All Saints Parish Church, Asfordby
The church is situated near the village Cross in a cul-de-sac on the south side of the main street passing through Asfordby Village.
The church has a Nave with North and South aisles, a Chancel, North Transept and a South transept, unusually with a western aisle. There is a Porch on south side of South Aisle. North of the Chancel and west of the North Transept is an Organ Chamber with a Vestry to its east. A Boiler Room is situated beneath organ chamber and there is a Utility area and Toilet in the west end of North Aisle.
A Tower with Clock Room and Bell Chamber stands at west end of nave. The Tower has perpendicular tracery and has battlements and pinnacles with gargoyles. Surmounting it is a graceful limestone spire, one of the tallest in the Wreake valley. The Tower contains a clock that was installed in 1887 with a face on the north side. The peal of six bells was rehung in 1878 and again in 1953, that time on a steel frame. Five of the bells go back to 1630, whilst the 5cwt treble was installed in 1887.
The original Church, mentioned in the Doomsday Book, in 1086, was possibly a wooden structure. The present church consists of ironstone ashlar walling crenellated with limestone dressing. The Chancel, Vestry and Organ Chamber are roofed on Swithland Slate and the South Transept is roofed in copper. Other roofs have lead covering.
The south arcade was built in the 13th Century and its northern counterpart was built in the 14th Century, as was the South Transept arcade, South Porch and Tower. The Spire, Nave clerestory and Nave and Transept roofs all date to the 15th Century. The Vestry and Organ Chamber were built in the 19th Century.
The 14th century south doorway is ornamented with ballflower. Many ballflower type ornaments, on external faces of the Church, are found to be heads that vary from realistic to symbolic.
The Church has been carefully restored, externally and internally, since 1830, but mainly between 1866 -1870, to its present condition.
The cemetery, on three sides of the Church, is spacious and well maintained. It includes a "Garden of Remembrance" for cremated remains.
The Interior of the Church
There are many engraved headstones on the floor of the Church, some dating back to 1719 (Wate). The slightly pointed arches (Equilateral or Drop) at the south side of the Nave are different from the pointed arches (Lancet) on the north side, giving a possible variation of many years. The 15th century oak roof of the Nave has an earthly symbol of a Green Man and has twelve wooden Angels, mounted on Corbels, supporting the roof.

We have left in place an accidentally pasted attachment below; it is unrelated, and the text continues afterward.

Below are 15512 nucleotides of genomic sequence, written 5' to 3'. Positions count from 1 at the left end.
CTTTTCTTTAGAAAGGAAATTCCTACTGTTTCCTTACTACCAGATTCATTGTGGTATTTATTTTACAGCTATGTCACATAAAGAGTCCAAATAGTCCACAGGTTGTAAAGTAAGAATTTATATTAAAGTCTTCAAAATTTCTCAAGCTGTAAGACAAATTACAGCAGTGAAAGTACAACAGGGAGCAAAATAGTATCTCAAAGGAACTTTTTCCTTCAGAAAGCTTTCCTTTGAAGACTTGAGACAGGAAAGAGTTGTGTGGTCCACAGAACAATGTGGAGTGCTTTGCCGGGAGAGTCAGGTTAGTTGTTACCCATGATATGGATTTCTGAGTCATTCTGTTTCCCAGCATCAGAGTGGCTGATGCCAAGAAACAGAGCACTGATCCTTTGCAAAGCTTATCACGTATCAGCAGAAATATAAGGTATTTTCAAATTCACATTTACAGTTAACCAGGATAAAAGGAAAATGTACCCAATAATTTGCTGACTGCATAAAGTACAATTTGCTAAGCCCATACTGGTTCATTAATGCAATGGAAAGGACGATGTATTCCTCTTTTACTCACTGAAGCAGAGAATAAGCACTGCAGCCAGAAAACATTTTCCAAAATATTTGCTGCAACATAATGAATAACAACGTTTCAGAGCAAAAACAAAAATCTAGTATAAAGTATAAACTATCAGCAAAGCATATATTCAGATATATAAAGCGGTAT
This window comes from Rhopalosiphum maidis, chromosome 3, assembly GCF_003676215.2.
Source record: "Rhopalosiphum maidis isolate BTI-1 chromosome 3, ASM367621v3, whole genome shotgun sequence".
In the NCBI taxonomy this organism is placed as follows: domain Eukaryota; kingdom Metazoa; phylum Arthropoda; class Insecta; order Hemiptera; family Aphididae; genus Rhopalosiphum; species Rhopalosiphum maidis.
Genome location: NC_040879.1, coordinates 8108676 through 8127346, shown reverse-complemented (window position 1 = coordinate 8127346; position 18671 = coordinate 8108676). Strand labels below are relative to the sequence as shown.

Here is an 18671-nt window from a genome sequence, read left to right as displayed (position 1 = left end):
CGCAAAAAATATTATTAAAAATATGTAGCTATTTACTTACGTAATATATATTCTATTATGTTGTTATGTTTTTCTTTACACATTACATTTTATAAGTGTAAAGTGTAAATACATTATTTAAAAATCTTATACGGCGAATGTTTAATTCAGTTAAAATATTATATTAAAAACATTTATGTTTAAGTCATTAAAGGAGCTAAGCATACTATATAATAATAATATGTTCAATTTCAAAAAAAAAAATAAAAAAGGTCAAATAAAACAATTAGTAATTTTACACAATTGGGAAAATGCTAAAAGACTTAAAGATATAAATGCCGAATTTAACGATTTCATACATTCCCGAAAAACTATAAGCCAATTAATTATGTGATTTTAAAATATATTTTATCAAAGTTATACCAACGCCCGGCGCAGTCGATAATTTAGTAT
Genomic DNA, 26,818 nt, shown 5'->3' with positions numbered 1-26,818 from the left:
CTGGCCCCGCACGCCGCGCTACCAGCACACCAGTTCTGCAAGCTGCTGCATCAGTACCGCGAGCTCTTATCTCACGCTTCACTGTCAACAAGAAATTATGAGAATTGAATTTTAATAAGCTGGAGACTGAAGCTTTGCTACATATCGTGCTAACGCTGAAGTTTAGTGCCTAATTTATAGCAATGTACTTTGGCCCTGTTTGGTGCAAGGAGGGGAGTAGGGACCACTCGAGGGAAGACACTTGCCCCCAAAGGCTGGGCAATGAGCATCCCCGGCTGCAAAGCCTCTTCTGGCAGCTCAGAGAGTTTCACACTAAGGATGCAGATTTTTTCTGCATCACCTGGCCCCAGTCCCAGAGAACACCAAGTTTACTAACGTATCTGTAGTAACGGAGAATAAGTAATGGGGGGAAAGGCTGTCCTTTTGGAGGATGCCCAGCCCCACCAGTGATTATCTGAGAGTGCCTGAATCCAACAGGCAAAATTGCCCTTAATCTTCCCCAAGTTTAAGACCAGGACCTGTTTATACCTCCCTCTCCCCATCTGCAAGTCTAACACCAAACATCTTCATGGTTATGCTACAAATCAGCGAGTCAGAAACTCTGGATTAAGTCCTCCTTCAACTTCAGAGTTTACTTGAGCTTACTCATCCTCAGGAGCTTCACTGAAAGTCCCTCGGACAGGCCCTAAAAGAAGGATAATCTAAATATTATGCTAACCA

At the head of the Chancel, in the Lady Chapel and over the west door, are some exceptional stained glass windows with reticulated tracery. . Internal stonework decoration consists of Cusped Heads, Quatrefoils, Cinquefoils, Ogees, Polygonal Responds, Pilasters and Bratticed Capitals.
On the south wall of the Sanctuary there is a Sedilia and Piscina. The north wall has an Aumbrey next to the Vestry door, and also a permanent light indicative of His presence. The lower part of the rood screen is 15th century and the present Rood was placed as a memorial to those killed in the First World War. Nearby is a wooden Wall Plaque dedicated to the soldiers of that war. Behind the High Altar and the Lady Chapel Altar are Dossals or ornamental hangings. There is a Piscina in both Transepts and that in the north Transept is surmounted by an Aumbrey without doors. The south Transept has an aisle and on the west wall there are three slate wall tablets with two Roundels. The Sanctuary floor is laid with Encaustic tiles.
Furniture in the Church includes brass Crosses and Candlesticks, two tall upright brass Candlesticks, two wooden Processional Candles and a large brass Processional Cross on a shaft. The latter items precede the Rector into the Service. There is a Prayer Desk, a three-sided Pascal Candle Holder indicative of the Holy Trinity, manufactured in stainless steel and dedicated in July 1997. A Cross and Candle Holders, coloured red and gold, made of cast iron, were a gift from the local Holwell Ironworks in 1964.
In the Church there are two 15th century bench ends and three segments of a Saxon Cross (with scrollwork and a dragon on one stone and a figure giving a blessing on another.) These are dated lOth/11th century and were removed in 1961 from the outer wall of the north Transept. The Church also contains a painted wooden clock face dated 1824.
The oak Pulpit, on a stone base stands on the North side of the Nave. There is also a full size brass Eagle Lectern dedicated to John Cartmell, Rector 1899. At the rear of the Nave are two chairs with brass plaques designating these seats for the use of the Churchwardens, together with their staves.
The organ, on the north side of the Pulpit, is dated 1877 and was manufactured by Eustace Ingram, London. It is in excellent condition.
The Church Registers date from 1564,